Single Colour Linocut, Tree Fern – Project 6

I started this linocut inspired by some of the marks that I had made in the previous exercise. I particularly liked the more experimental and unpredictable marks made by rocking the curved blade, which to me looked like fern leaves. In my sketchbook I had made some sketches of palm trees and architecture in the Algarve, and we have a large tree fern in our garden as inspiration.

I initially worked directly from the sketches to make some markmaking studies in backdrawn monoprint, and a small test linocut.

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From here I made a composition sketch in pencil and played with the idea of incorporating patterns from the architecture as a border. In chalk and using A5 format, I felt that the composition was too crowded and didn’t really work. The chalk lines were too broad, and for that reason I switched to Neocolor II watersoluble crayon in white on black paper for further sketches. I explored using contrasting leaf textures and getting the balance right. I found these sketches too busy, and instead I included a smaller fern with a less fussy unfurling leaf design. I filled lost areas with overlapping rocking lines and hoped that the similarity of the two tree trunks held the composition together.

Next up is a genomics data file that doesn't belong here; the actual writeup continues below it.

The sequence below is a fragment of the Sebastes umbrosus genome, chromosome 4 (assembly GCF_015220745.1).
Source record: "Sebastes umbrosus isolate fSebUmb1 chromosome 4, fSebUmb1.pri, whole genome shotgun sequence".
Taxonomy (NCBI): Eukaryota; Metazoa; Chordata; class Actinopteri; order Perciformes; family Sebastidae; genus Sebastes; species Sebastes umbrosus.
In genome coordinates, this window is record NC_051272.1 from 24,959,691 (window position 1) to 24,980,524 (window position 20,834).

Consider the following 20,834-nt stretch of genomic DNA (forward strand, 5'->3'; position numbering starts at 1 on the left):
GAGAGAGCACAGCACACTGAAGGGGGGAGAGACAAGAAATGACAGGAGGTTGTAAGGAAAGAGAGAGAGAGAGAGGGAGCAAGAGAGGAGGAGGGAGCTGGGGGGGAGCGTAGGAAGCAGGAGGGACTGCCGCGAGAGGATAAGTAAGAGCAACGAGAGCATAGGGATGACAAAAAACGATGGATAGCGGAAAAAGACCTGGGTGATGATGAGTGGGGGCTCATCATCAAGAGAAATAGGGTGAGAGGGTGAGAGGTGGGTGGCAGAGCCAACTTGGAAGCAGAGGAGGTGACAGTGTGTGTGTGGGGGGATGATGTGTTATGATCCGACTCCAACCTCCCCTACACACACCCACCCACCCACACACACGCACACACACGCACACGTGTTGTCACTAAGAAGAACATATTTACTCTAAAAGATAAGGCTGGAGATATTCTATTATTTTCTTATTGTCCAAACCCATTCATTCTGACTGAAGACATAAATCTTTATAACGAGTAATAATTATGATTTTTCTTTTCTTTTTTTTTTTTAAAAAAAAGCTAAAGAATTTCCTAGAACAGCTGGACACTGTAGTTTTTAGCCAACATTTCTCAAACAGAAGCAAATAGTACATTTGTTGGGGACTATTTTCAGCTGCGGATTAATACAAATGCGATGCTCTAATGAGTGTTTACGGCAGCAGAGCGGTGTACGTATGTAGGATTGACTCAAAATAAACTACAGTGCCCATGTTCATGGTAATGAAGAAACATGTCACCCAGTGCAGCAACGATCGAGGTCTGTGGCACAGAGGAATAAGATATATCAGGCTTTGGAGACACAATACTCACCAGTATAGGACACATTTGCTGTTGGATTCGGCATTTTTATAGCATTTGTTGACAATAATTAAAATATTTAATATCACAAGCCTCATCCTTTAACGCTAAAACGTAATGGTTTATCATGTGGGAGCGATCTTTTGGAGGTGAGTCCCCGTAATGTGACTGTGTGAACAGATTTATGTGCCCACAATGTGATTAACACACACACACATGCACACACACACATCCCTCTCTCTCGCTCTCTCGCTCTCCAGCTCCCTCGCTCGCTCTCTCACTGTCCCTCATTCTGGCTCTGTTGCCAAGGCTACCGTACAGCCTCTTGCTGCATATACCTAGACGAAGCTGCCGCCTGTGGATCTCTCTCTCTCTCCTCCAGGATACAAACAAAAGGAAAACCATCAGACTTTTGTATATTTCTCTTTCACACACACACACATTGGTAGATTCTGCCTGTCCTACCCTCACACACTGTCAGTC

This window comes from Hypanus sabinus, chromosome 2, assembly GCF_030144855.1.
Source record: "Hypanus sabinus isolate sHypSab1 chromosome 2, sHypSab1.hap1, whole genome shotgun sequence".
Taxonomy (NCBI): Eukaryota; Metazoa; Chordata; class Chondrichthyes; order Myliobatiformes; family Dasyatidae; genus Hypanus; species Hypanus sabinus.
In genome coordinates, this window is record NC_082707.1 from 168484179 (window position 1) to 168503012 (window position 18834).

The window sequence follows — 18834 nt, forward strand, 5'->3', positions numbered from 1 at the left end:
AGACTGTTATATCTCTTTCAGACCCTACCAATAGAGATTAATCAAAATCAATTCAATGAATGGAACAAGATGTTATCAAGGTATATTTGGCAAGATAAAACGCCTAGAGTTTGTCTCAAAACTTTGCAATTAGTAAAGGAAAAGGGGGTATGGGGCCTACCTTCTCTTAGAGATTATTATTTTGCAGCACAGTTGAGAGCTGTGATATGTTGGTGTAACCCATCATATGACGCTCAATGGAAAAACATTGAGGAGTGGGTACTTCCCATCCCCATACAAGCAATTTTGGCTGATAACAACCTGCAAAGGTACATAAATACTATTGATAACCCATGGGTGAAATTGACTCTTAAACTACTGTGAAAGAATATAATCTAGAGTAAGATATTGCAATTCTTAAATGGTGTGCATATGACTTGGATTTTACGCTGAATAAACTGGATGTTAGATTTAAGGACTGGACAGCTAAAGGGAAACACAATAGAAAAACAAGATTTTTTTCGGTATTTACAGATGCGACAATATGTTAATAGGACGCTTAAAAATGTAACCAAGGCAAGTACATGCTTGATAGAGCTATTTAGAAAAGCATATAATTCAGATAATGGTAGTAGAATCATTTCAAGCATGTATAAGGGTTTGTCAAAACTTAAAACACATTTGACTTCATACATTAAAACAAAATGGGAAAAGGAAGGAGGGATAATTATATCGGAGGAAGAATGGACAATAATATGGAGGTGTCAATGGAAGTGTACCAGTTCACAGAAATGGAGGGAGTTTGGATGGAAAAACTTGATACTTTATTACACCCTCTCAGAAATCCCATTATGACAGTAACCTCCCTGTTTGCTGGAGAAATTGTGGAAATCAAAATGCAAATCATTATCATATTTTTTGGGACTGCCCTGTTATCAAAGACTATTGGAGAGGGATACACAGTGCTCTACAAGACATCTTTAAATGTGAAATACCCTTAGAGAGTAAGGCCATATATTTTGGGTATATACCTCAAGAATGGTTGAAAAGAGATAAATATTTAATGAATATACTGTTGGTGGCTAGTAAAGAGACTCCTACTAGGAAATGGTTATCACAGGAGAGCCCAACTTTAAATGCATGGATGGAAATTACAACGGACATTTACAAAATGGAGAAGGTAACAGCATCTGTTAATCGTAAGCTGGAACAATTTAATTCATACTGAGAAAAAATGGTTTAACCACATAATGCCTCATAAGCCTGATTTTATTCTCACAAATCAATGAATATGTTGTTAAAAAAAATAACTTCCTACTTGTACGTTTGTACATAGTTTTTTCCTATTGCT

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I am not sure how happy I am with the final print, although I am getting better at getting a clean print. I find I struggle with larger uncut areas being sparsely inked no matter how many times I rub firmly over the reverse using a large wooden spool similar to a wooden spoon in weight and size.

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2 comments on “Single Colour Linocut, Tree Fern – Project 6

  1. Jennifer says:

    For hand-printing from a linocut, try using your largest roller, with all your weight behind it, instead of a spoon, and you should get more even pick-up of ink. But it does also challenge your inking skills! I did Printmaking 1, doing everything by hand, and recently used a press for linocut printing, and what a difference! But I’m glad I learnt first from the struggles with doing things by hand – you learn more, but the hard way, I think.

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